Our trail today winds through a collection of small settlements inhabited by Rais, Sherpas and Tamangs to Ramman, where terraced fields and villages dot the landscape. We descend along a jeep track to the Sirikhola for lunch after which we cross a suspension bridge and continue for another 2.5 hours along a road, passing through more villages en route to Rimbik (2,286m), a large Sherpa village set amongst the forest landscapes of the Singalila National Park. We stay in a basic lodge with great views across the valley.
Drive to Darjeeling.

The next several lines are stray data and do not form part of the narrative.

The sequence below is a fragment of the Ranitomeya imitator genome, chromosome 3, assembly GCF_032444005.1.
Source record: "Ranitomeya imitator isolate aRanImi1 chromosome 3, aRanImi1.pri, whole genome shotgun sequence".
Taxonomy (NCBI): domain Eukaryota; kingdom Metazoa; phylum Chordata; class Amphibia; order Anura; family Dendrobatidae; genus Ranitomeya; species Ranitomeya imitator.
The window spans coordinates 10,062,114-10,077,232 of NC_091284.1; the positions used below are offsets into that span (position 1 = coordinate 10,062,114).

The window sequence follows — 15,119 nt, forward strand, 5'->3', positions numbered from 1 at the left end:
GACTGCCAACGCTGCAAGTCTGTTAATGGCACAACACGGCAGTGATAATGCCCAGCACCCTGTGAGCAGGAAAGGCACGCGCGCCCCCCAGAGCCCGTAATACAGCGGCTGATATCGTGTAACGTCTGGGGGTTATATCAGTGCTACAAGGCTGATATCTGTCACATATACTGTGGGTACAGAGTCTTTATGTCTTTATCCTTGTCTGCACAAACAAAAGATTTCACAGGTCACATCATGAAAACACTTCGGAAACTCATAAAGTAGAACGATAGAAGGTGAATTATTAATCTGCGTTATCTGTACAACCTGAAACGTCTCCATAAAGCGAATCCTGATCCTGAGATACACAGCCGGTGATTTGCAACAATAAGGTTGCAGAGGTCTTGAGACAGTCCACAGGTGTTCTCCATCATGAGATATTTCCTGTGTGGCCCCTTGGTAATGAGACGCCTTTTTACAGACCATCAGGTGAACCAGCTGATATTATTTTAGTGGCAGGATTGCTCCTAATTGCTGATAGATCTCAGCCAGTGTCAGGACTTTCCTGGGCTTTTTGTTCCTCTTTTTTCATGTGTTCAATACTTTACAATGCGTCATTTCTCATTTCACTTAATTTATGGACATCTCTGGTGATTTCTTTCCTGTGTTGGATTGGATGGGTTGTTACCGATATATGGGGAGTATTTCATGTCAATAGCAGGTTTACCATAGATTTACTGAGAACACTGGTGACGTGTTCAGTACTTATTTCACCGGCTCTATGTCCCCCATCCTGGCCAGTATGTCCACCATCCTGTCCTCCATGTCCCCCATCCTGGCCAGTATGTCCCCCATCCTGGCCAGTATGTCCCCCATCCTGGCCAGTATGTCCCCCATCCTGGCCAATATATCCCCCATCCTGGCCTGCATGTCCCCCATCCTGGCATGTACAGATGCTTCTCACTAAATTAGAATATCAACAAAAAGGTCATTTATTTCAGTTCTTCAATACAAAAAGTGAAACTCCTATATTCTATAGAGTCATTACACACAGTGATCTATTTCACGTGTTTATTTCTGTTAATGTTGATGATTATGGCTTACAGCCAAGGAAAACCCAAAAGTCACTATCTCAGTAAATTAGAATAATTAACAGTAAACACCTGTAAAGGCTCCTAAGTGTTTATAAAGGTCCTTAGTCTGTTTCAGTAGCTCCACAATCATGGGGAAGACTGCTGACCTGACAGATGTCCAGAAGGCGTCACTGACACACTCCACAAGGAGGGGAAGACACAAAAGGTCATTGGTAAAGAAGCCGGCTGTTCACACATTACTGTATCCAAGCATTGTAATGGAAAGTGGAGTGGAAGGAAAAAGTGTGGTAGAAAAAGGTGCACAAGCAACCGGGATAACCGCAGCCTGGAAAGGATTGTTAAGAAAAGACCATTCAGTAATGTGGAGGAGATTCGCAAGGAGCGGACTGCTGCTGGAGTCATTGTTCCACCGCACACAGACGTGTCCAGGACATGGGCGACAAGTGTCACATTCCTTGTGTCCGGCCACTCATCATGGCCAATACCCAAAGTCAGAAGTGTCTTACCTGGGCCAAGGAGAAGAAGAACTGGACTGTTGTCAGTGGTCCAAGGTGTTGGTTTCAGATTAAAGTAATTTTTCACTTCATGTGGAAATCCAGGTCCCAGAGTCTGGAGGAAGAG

It's quite a long drive to Darjeeling (4-5 hours) but with an early start we should arrive by lunchtime. The road winds up and down ridges climbing finally to Darjeeling. The rest of the day is free to explore one of the most famous hill stations of British India. It originally belonged to the Chogyals (Kings) of Sikkim until the late 1700's, when it was annexed by the Gurkhas. In the early 1800's the British East India Company gained control of the region and gave the land back to Sikkim. In 1828 two British officers stumbled across Dorje Ling Monastery, situated on a quiet, forested ridge. They thought it would make a nice place for a sanatorium. The King of Sikkim happily leased the uninhabited land to the East India Company and a hill station was born. The population increased and forests made way for colonial houses and tea plantations. It has always possessed one incomparable asset: the stunning view of Kanchenjunga, surely one of the finest mountain views in the world. Today, more than fifty years after independence, the town still has a late Victorian air. One change which has taken place, however, is the arrival of large numbers of Tibetan refugees, considerably strengthening the Buddhist influence in the town. Darjeeling has a busy bustling market and there are plenty of good restaurants and little eating stalls to tempt you. To end the day a pre-dinner pink gin at the Windamere Hotel is highly recommended.